Quick Takes: Mo. Won't Vote on Affirmative Action, Crash Kills President of Christian Brothers U., Retention Strategies, Causes of Campus Incidents, Shift on Copyright by Rockefeller U. Press, Student Pessimism, Withholding Rule Opposed, Assault Described

  • Sunday was the deadline for opponents of affirmative action in Missouri to submit petitions to qualify for a state referendum this fall to vote to ban affirmative action at public colleges and other state agencies -- and the deadline passed without petitions being submitted. The Associated Press reported that organizers said that they had obtained the minimum number of required signatures, but that they lacked the extra signatures typically needed when many submitted signatures are found invalid.
  • May 5, 2008
     
  • Sunday was the deadline for opponents of affirmative action in Missouri to submit petitions to qualify for a state referendum this fall to vote to ban affirmative action at public colleges and other state agencies -- and the deadline passed without petitions being submitted. The Associated Press reported that organizers said that they had obtained the minimum number of required signatures, but that they lacked the extra signatures typically needed when many submitted signatures are found invalid. The critics of affirmative action vowed to continue their efforts in a future election, but the news was a major win for affirmative action. When proposed bans have reached ballots elsewhere, the have passed. This was to have been the year in which anti-affirmative action leaders pledged to win votes in five or six states. But Missouri is the second state -- after Oklahoma -- where plans to place bans on ballots have collapsed.
  • Brother Vincent Malham, the president of Christian Brothers University, was killed in a car accident Friday night. Brother Malham was named president of the Memphis institution in 2005, after serving for nearly a decade in the Middle East, where he taught and was eventually president of Bethlehem University.
  • Seventy-seven percent of those responding to a national survey of higher education officials said that retention was a major challenge for their institutions, and 70 percent said that the challenge was greatest in the first year of academic programs. The top issues to overcome to encourage retention, survey respondents said, were college costs and a lack of student preparedness. Key factors in keeping students enrolled, survey participants said, were family support, one-on-one counseling, and personal attention. The survey was conducted for EducationDynamics, a company that advises colleges on enrollment and retention strategies, but the survey was of a national sample, not the company's clients.
  • A freshman at Saint Xavier University, in Chicago, has been charged with writing the threatening graffiti that led the institution to close for several days last month, and led some nearby schools to do the same, The Chicago Tribune reported. Authorities investigating a dormitory fire at Central State University, in Ohio, meanwhile, said that arson was the blame for the blaze that injured five students, the Associated Press reported.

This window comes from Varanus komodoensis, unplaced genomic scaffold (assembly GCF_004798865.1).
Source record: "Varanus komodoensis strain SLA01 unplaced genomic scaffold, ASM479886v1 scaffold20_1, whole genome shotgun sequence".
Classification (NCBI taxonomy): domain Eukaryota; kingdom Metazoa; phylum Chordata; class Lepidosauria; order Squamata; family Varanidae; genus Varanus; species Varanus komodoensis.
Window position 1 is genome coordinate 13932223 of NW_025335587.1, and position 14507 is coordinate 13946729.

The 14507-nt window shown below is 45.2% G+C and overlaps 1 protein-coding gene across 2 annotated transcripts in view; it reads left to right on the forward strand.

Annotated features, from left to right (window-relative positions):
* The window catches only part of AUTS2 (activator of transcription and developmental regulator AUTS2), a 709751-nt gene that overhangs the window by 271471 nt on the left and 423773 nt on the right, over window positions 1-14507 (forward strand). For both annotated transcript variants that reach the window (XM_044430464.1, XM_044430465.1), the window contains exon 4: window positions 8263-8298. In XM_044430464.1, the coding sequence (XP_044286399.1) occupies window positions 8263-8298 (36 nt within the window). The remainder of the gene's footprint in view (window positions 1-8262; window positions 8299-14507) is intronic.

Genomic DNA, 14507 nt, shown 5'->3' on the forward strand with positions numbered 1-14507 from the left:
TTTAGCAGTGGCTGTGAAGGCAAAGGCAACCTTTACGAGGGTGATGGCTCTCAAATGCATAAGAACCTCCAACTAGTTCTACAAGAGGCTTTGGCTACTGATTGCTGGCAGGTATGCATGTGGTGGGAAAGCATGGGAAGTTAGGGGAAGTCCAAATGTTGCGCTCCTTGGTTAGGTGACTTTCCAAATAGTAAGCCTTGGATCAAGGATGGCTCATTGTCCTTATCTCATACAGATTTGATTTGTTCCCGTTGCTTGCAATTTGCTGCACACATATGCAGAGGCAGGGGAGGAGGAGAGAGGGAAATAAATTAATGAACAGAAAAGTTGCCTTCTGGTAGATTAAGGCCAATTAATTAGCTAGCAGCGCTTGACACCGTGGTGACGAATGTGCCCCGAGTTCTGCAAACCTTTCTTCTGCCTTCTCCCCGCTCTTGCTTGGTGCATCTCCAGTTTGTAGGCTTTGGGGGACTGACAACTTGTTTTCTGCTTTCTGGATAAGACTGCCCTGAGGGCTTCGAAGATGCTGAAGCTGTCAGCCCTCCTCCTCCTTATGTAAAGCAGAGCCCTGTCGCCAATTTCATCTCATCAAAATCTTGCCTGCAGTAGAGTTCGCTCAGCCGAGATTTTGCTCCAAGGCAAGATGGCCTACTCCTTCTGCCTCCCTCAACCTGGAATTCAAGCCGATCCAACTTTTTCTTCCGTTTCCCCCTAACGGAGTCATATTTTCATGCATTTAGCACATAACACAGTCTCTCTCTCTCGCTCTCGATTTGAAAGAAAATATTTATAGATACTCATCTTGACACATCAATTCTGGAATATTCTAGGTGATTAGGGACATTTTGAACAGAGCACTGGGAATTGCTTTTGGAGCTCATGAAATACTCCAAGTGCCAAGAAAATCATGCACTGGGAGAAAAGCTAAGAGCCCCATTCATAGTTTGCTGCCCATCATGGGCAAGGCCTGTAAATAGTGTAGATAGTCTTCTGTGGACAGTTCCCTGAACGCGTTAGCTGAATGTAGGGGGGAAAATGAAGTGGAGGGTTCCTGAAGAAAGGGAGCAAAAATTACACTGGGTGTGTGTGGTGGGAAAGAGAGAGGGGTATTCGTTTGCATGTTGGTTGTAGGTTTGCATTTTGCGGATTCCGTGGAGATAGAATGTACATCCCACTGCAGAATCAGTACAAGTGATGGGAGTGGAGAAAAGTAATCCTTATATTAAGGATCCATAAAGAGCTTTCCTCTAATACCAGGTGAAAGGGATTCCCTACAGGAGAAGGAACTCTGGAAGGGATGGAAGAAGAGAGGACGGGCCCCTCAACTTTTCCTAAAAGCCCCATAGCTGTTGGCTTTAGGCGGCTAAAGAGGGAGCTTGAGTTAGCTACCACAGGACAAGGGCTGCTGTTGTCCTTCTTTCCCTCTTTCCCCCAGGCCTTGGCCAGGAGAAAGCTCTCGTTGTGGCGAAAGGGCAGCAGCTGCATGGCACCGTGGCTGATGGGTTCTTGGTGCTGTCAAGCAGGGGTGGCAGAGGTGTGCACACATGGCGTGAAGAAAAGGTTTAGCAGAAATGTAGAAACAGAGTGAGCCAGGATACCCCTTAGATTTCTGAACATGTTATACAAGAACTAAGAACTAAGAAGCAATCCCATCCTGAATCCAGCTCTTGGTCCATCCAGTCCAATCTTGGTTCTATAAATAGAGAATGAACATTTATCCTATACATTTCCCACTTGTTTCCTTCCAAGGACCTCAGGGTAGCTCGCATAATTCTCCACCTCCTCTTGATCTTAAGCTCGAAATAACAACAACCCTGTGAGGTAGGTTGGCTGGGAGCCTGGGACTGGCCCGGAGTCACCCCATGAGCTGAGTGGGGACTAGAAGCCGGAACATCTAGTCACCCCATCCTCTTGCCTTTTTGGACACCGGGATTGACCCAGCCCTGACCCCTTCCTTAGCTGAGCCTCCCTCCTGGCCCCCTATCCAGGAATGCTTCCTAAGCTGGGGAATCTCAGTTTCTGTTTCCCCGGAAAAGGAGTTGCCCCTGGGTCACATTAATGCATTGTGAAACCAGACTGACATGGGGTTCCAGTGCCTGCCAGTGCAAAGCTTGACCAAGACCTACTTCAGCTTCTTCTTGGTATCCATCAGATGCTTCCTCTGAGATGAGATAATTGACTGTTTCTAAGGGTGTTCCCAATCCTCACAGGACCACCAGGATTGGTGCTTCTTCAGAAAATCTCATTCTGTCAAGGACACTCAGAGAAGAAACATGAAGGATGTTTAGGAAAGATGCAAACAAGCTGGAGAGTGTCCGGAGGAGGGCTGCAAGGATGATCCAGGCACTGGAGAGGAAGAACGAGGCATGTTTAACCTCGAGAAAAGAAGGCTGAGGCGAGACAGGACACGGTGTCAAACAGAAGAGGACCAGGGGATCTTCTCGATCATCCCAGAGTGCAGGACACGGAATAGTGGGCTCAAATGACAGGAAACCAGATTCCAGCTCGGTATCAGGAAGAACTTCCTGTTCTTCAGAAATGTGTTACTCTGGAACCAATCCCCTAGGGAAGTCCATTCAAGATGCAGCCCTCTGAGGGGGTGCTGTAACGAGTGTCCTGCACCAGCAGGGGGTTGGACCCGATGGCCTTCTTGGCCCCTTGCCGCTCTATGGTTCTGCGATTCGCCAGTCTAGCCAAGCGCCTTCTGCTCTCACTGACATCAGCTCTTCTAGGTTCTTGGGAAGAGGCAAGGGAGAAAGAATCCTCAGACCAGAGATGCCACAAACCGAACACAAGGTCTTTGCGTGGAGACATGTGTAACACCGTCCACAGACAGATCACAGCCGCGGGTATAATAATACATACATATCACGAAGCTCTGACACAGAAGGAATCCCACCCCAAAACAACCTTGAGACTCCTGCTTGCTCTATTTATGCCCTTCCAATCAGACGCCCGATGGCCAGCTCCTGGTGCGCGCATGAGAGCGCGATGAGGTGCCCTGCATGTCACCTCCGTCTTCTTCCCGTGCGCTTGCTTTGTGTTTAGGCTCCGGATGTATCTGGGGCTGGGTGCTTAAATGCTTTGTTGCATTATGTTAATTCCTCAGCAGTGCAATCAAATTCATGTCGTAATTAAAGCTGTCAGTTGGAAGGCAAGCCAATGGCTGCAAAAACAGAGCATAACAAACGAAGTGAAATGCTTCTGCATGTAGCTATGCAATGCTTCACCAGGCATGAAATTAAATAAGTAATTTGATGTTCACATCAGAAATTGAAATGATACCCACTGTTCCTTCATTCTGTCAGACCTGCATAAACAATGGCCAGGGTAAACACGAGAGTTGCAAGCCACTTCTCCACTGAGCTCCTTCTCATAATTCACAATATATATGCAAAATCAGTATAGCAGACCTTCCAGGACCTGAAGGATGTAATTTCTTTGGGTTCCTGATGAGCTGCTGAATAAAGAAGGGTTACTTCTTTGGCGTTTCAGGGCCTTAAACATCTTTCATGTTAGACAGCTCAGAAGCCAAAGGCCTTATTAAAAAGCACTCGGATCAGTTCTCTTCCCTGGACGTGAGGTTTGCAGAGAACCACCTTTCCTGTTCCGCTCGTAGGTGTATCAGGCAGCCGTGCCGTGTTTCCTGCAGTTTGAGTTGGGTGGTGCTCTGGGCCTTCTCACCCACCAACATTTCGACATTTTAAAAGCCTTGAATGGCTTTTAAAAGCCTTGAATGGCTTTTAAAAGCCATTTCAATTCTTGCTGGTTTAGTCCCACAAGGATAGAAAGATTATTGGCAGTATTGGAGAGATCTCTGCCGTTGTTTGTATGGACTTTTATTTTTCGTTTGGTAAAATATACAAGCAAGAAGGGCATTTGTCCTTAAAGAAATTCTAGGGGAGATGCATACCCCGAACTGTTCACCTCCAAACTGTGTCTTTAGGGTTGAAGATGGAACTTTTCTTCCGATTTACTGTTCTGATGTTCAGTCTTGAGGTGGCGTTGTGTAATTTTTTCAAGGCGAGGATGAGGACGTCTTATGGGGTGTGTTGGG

• Rockefeller University Press on Friday announced a shift in copyright policy for the three journals it publishes. The new policy allows authors to re-use their work in any way under a Creative Commons license, so that authors who wish to effectively make their work open and free may do so. The press publishes The Journal of Cell Biology, The Journal of Experimental Medicine and The Journal of General Physiology.
  • Students at four-year colleges aren't optimistic about the direction of the United States. A national survey found that two-thirds of students are worried about being able to find a good job, 85 percent view the state of the economy as not so good or poor, and 53 percent think the country is generally headed in the wrong direction. Three of four students said that the United States should set a timeline for bringing troops out of Iraq. The survey was conducted by the Panetta Institute for Public Policy at California State University at Monterey bay.
  • The National Association of College and University Business Officers, writing on behalf of itself and several organizations of colleges, has asked the Internal Revenue Service to reconsider new Congressionally mandated requirements that public colleges and other units of government withhold 3 percent on payments for goods and services, beginning in 2011. A letter from NACUBO notes that this requirement was a last-minute addition to legislation and was never subject to hearings. Should the IRS proceed with the measure, which NACUBO said would be costly and time consuming for many colleges, the association suggested it be applied only to purchases in excess of $10,000.
  • Melissa Bruen, the top editor at The Daily Campus, the student newspaper at the University of Connecticut, wrote a front-page article Friday about her experience being assaulted during UConn's Spring Weekend on a part of campus that has been the site of so many assaults that it is called "The Rape Trail." Comments on the article and a piece in The Hartford Courant suggest that Bruen's frankness has prompted considerable campus discussion.
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